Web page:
Language and Thinking 

Some Topics

Insults

The opposite of polite talk is insulting talk. Insults are names and attributions designed to hurt others, to arouse anger and ultimately to start fights. Children are often taught:” Sticks and stones will break my bones, but names will never hurt me.” While the intention is to alleviate some of the suffering a child feels when others hurl insults, the statement is not true. “Names” can be harmful and are often remembered for years; whereas pleasant experiences are forgotten.

You could ask why insults are potent as expressions of aggression and as triggers for fights. Proud males, for example, so reject insults that a scrappy fight, a formal duel, or a declaration of war follows insult. If you are a skilled peace maker, you learned to deflect insults and inhibit anger. But even the most skilled pacifist will still be hurt by insults and will require strategies of self-defense that do not depend on anger or revenge.

An important meaning of an insult is: ”I don’t like you and intend to do you harm.”

The term “profanity” originated with religious authorities to describe words and expressions not approved by the church. Blasphemous language opposes the authority of the church. Insults are often expressed with profanity, using words and gesture that are rude and disrespectful. Synonyms for profane speech are cussing cursing, swearing, obscenity, dirty words. Words that refer to the anus, feces and sexual organs are often used as insults. Disrespectful words that refer to ethnic origins, religion, and occupation are also used as insults. Referring to people as animals with low status is insulting.

Offensive and Taboo Words

The meaning of every word is context dependent and every local group has rules about good words and bad words. Social status determines the tolerance for offensive words. High status usually requires strict language discipline; any deviation from polite speech will lead to rejection. If you are a stranger entering a new group, it is a good idea to learn and use polite speech, avoiding words that would offend.

Fuck is the most used and most versatile English swear word, used as a noun, verb, adjective and adverb. The verb, fuck, refers to sexual intercourse. Even polite girls in the heat of passion will say “fuck me” to their lover, but in other contexts may never use the word. I have occasionally kept the company of working men who often say fuck; the frequency of fuck in their conversations can be as high as every third word. Most of the fuck words are simply part of the prosody of their languages, but there is an underlying hostility to the whole approach to communication. One man who becomes annoyed with another will shout “fuck you” with his index finger raised, an obvious insult. He may walk away with a disgusted look, repeating fuck many times as he disappears into the distance. Fuck is not acceptable in polite conversation and is taboo in respectable newspapers and on television.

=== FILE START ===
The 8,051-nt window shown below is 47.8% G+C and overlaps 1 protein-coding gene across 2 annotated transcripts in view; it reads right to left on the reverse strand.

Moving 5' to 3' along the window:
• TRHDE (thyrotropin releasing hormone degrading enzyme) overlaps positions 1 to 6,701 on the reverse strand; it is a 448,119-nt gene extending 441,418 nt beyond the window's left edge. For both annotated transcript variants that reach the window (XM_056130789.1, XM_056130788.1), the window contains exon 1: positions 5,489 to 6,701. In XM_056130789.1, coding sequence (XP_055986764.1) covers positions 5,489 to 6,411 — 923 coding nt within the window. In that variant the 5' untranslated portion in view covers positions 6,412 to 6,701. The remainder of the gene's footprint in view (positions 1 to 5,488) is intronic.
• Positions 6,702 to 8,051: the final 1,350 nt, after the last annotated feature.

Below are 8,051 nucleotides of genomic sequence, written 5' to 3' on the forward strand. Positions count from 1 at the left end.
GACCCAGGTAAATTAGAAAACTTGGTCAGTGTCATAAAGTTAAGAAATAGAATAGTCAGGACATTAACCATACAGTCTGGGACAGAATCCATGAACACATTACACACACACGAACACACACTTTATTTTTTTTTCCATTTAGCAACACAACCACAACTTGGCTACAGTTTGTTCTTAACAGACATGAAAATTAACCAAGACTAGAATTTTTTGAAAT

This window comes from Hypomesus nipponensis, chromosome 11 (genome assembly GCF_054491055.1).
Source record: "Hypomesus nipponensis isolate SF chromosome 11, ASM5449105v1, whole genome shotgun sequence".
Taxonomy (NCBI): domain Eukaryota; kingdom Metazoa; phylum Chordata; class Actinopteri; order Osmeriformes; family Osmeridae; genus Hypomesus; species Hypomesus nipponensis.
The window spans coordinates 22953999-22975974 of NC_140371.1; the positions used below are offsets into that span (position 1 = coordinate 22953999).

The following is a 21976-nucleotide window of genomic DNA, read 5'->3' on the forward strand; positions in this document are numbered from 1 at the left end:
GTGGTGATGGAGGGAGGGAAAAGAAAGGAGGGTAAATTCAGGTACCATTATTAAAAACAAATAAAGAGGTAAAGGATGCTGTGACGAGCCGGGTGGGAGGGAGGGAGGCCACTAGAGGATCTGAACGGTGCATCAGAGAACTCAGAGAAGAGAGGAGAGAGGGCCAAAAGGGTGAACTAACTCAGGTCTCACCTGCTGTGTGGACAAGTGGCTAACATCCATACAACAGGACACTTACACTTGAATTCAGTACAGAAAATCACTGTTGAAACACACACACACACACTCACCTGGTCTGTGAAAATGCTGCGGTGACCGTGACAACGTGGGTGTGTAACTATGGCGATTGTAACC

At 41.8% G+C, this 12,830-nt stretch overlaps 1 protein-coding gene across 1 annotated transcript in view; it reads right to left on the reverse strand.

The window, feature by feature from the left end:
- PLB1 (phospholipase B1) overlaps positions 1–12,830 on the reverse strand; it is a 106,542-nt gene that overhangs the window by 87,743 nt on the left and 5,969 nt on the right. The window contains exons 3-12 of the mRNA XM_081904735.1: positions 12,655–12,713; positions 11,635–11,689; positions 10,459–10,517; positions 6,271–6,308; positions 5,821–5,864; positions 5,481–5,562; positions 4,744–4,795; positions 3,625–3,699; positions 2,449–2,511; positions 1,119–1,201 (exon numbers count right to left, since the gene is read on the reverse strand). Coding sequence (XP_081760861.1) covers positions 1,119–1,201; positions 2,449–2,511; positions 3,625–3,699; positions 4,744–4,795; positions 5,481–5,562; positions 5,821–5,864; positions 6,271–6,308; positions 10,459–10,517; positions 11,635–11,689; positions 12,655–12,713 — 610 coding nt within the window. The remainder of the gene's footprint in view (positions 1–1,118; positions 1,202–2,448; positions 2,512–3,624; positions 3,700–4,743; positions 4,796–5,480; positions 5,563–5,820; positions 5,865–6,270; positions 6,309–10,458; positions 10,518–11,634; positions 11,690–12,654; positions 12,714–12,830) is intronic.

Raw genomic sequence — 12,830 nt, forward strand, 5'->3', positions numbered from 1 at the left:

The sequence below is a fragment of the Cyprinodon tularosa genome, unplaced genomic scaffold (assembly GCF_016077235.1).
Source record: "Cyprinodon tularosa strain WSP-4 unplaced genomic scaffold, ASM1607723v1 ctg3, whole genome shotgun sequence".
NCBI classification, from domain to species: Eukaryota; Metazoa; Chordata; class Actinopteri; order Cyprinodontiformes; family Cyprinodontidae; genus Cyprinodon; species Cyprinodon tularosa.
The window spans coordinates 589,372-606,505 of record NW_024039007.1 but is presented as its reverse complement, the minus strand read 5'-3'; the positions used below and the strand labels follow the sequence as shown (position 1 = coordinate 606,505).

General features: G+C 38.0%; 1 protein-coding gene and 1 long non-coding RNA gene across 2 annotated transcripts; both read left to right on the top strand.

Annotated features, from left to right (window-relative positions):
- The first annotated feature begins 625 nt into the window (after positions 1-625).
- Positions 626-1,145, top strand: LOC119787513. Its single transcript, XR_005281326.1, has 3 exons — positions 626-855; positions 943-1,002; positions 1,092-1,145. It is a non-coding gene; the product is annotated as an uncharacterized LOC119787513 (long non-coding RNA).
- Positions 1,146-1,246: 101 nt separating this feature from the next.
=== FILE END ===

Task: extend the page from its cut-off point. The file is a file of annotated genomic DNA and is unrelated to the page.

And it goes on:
Some taboo words describe objects of disgust that are not mentioned in polite talk: feces, urine, vomit, menstrual blood, pus are high on the list of disgusting things. Street words for sexual parts and acts are usually taboo, even when proper terms are seldom used and casual terms are common and numerous. Ethnic slurs express the human tendency to discriminate against others that are different.

Discrimination is multifaceted, begins with insults and extends into fights which are sometimes lethal.

One reason to reject vulgar words in civil society is to suppress the tendency to fight and kill.

You could argue that trading insults is a substitute for actual fighting and may be permissible, but the tendency for verbal battles to escalate is real and dangerous.


The book Language and Thinking  has no pretensions to be a definitive treatise on linguistics and does not engage in arguments that are abundant in academic discourse. The author is Stephen Gislason.

Dr Gislason wrote: In this brief refection, I describe some basic truths about languages that are aspects of human nature most likely to endure. I feature storytelling and selftalk as the two most important features of the human use of language. I consider how languages fit in the larger scheme of intelligence and human interactions. Interesting challenges emerge when language is used to describe itself. Spoken language is an innate ability of humans that emerges in all human groups. Spoken language is the key to interaction among humans. There are several thousand languages in human groups that enhance group cohesion and at the same time separate groups that cannot communicate. I trace the evolution of sound communication from animals who have lived on earth for hundreds of millions of years to computer programming that uses condensed forms of cryptic languages that are received and expressed by electronic circuits.

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